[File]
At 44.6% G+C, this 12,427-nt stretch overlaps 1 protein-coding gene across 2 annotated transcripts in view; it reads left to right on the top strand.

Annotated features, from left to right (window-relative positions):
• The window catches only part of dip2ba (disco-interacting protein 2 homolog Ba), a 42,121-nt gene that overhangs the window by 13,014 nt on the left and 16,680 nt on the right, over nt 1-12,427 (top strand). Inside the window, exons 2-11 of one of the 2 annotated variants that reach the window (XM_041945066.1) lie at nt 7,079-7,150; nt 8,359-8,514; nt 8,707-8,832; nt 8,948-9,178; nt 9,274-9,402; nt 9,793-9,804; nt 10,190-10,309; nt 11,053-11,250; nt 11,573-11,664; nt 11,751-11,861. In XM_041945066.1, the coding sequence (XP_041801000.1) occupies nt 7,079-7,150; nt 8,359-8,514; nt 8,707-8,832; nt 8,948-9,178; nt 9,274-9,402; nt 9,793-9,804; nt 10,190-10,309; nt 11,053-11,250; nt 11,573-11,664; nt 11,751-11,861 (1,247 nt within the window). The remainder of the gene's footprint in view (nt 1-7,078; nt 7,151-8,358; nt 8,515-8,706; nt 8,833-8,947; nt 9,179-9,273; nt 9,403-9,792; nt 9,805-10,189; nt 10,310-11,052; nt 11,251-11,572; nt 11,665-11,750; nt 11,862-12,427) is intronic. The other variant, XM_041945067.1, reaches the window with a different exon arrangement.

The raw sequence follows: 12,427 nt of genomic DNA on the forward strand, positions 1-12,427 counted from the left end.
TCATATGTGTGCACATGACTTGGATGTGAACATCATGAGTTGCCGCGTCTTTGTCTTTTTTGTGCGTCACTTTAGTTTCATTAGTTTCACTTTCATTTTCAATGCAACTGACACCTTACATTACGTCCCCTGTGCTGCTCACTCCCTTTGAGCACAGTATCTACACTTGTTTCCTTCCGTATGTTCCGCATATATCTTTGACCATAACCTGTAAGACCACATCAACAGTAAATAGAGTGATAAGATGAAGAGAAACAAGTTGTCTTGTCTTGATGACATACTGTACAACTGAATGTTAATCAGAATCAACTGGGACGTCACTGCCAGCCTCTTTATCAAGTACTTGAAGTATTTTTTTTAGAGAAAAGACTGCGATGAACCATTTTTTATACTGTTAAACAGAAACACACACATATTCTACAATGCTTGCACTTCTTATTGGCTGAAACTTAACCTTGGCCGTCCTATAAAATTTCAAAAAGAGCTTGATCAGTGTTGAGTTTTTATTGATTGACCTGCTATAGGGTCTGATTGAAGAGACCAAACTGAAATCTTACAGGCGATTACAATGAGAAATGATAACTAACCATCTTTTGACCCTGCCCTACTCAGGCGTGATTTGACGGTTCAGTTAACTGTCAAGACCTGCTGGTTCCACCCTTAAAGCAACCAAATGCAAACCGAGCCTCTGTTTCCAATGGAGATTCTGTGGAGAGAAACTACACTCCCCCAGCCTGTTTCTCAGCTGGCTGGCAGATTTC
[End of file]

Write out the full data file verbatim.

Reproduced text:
At 44.6% G+C, this 12,427-nt stretch overlaps 1 protein-coding gene across 2 annotated transcripts in view; it reads left to right on the top strand.

Annotated features, from left to right (window-relative positions):
• The window catches only part of dip2ba (disco-interacting protein 2 homolog Ba), a 42,121-nt gene that overhangs the window by 13,014 nt on the left and 16,680 nt on the right, over nt 1-12,427 (top strand). Inside the window, exons 2-11 of one of the 2 annotated variants that reach the window (XM_041945066.1) lie at nt 7,079-7,150; nt 8,359-8,514; nt 8,707-8,832; nt 8,948-9,178; nt 9,274-9,402; nt 9,793-9,804; nt 10,190-10,309; nt 11,053-11,250; nt 11,573-11,664; nt 11,751-11,861. In XM_041945066.1, the coding sequence (XP_041801000.1) occupies nt 7,079-7,150; nt 8,359-8,514; nt 8,707-8,832; nt 8,948-9,178; nt 9,274-9,402; nt 9,793-9,804; nt 10,190-10,309; nt 11,053-11,250; nt 11,573-11,664; nt 11,751-11,861 (1,247 nt within the window). The remainder of the gene's footprint in view (nt 1-7,078; nt 7,151-8,358; nt 8,515-8,706; nt 8,833-8,947; nt 9,179-9,273; nt 9,403-9,792; nt 9,805-10,189; nt 10,310-11,052; nt 11,251-11,572; nt 11,665-11,750; nt 11,862-12,427) is intronic. The other variant, XM_041945067.1, reaches the window with a different exon arrangement.

The raw sequence follows: 12,427 nt of genomic DNA on the forward strand, positions 1-12,427 counted from the left end.
TCATATGTGTGCACATGACTTGGATGTGAACATCATGAGTTGCCGCGTCTTTGTCTTTTTTGTGCGTCACTTTAGTTTCATTAGTTTCACTTTCATTTTCAATGCAACTGACACCTTACATTACGTCCCCTGTGCTGCTCACTCCCTTTGAGCACAGTATCTACACTTGTTTCCTTCCGTATGTTCCGCATATATCTTTGACCATAACCTGTAAGACCACATCAACAGTAAATAGAGTGATAAGATGAAGAGAAACAAGTTGTCTTGTCTTGATGACATACTGTACAACTGAATGTTAATCAGAATCAACTGGGACGTCACTGCCAGCCTCTTTATCAAGTACTTGAAGTATTTTTTTTAGAGAAAAGACTGCGATGAACCATTTTTTATACTGTTAAACAGAAACACACACATATTCTACAATGCTTGCACTTCTTATTGGCTGAAACTTAACCTTGGCCGTCCTATAAAATTTCAAAAAGAGCTTGATCAGTGTTGAGTTTTTATTGATTGACCTGCTATAGGGTCTGATTGAAGAGACCAAACTGAAATCTTACAGGCGATTACAATGAGAAATGATAACTAACCATCTTTTGACCCTGCCCTACTCAGGCGTGATTTGACGGTTCAGTTAACTGTCAAGACCTGCTGGTTCCACCCTTAAAGCAACCAAATGCAAACCGAGCCTCTGTTTCCAATGGAGATTCTGTGGAGAGAAACTACACTCCCCCAGCCTGTTTCTCAGCTGGCTGGCAGATTTC